Mike Stone, director of AML at DIA, said under AML laws, lenders like Humm are required to take reasonable steps to verify the identity of their customers.

“In a situation where a new customer is enrolled through an online process, there must be a robust mechanism to ensure that the person being treated remotely is the true holder of the identity that they claim to be,” he said. he declares.

While there have been relatively few small-scale AML prosecutions in New Zealand, Australia the penalties have been brutal.

In 2019, Westpac was hauled to the coals for AML failures, including a small number of child exploitation payments, which cost the bank AU $ 1.3 billion in fines, and the chief executive of Westpac, Brian Hartzer, his work.

Westpac Australian Managing Director Brian Hartzer and Chairman Lindsay Maxsted have resigned following the launch of an investigation by Australia's financial intelligence agency - AUSTRAC - into a money laundering and mining scandal 'children.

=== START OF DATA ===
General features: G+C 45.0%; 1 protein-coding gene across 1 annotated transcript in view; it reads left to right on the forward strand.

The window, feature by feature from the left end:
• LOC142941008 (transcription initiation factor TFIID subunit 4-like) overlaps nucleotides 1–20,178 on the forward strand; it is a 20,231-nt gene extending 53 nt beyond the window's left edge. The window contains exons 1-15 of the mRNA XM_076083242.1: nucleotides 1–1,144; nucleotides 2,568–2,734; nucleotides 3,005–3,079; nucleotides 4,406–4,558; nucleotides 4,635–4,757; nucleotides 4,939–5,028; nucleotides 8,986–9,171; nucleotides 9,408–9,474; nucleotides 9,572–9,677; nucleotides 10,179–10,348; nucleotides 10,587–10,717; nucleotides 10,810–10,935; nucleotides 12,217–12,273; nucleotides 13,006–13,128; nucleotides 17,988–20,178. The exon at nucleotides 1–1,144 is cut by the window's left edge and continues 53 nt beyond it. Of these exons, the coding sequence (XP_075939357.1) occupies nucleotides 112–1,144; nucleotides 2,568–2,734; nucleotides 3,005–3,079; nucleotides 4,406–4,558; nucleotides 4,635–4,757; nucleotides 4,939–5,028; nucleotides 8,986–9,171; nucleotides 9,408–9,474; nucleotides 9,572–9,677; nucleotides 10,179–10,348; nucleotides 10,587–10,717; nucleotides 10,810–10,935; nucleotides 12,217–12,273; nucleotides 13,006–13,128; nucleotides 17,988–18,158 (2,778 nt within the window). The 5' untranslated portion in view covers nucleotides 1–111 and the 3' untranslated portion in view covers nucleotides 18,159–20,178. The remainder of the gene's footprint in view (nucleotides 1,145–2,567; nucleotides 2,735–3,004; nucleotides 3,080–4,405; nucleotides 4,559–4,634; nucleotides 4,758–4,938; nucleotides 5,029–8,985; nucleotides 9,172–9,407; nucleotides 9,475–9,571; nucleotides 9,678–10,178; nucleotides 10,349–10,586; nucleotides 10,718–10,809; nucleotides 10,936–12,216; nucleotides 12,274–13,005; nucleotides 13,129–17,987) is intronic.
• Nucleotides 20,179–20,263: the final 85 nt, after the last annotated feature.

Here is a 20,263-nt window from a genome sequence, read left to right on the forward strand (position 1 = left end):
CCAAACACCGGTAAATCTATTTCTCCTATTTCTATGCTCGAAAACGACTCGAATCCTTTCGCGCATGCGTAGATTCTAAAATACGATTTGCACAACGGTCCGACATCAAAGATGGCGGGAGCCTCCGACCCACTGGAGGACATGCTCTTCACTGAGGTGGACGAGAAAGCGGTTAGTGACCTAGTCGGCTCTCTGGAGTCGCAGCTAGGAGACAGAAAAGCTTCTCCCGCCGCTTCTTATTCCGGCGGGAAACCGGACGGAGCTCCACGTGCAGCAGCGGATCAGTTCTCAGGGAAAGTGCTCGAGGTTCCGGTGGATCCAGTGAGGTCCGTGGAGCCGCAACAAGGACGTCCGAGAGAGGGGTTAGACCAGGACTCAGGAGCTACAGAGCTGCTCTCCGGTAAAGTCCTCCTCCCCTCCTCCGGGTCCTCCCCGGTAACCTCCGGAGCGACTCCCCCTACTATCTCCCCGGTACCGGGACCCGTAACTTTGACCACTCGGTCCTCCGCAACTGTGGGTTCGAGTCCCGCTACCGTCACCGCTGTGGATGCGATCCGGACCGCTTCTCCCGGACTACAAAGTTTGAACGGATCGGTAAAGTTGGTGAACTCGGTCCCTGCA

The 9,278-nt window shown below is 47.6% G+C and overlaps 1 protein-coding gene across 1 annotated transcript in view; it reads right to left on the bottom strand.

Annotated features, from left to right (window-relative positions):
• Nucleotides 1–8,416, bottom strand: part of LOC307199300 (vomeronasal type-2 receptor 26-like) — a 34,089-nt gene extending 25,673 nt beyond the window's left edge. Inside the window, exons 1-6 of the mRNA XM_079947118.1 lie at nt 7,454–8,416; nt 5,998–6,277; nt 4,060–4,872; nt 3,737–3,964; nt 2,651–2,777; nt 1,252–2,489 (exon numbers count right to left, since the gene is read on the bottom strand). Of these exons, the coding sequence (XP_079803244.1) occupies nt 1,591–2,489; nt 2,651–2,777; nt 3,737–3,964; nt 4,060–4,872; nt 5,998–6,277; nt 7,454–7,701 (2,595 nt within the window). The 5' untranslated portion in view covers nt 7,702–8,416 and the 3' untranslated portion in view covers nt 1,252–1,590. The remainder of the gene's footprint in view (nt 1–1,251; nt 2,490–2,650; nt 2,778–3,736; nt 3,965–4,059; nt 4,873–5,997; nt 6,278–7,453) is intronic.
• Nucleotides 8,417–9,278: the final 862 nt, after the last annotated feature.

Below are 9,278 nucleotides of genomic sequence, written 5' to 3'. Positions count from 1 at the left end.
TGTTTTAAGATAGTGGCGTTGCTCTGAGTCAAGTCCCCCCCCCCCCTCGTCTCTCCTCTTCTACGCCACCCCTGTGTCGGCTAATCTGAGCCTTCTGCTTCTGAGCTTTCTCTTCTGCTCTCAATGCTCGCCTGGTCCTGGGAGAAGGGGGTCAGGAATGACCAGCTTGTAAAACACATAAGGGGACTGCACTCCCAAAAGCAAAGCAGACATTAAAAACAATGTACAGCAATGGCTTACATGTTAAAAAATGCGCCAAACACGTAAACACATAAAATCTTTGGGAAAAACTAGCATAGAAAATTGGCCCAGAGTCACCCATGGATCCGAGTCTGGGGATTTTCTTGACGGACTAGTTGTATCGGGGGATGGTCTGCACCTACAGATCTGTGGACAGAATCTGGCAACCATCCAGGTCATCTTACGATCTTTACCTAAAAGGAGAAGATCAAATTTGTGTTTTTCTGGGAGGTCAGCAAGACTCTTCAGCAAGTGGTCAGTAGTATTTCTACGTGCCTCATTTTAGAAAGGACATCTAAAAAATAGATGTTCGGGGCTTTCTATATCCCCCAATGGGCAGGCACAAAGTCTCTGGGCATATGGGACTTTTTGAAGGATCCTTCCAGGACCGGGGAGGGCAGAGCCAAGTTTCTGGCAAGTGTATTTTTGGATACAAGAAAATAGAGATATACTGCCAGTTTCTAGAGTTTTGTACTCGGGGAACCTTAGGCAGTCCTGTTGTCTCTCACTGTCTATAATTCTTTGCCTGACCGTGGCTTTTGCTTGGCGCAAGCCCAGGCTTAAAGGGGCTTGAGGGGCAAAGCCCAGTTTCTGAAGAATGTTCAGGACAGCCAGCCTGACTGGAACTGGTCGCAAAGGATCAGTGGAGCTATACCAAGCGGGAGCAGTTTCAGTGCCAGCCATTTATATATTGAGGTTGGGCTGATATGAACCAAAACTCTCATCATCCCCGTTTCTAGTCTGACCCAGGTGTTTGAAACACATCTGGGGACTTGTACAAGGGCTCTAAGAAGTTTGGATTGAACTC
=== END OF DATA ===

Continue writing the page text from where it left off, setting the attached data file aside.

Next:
Getty Images

Westpac Australian Managing Director Brian Hartzer and Chairman Lindsay Maxsted have resigned following the launch of an investigation by Australia’s financial intelligence agency – AUSTRAC – into a money laundering and mining scandal ‘children.

In 2018, Commonwealth Bank of Australia, owner of ASB, paid a fine of A $ 700 million for AML violations.

Humm owner Flexigroup’s 2020 annual report to investors in the ASX equity market cited “failing to establish and integrate processes and tools to support customer identification and credit scoring” as the one of its major risks.

Bryce doesn’t know how the con artist ended up with his driver’s license number.

But, he says, driver’s licenses are commonly used as identification documents, so it could be a breach of privacy in an organization he has dealt with in the past.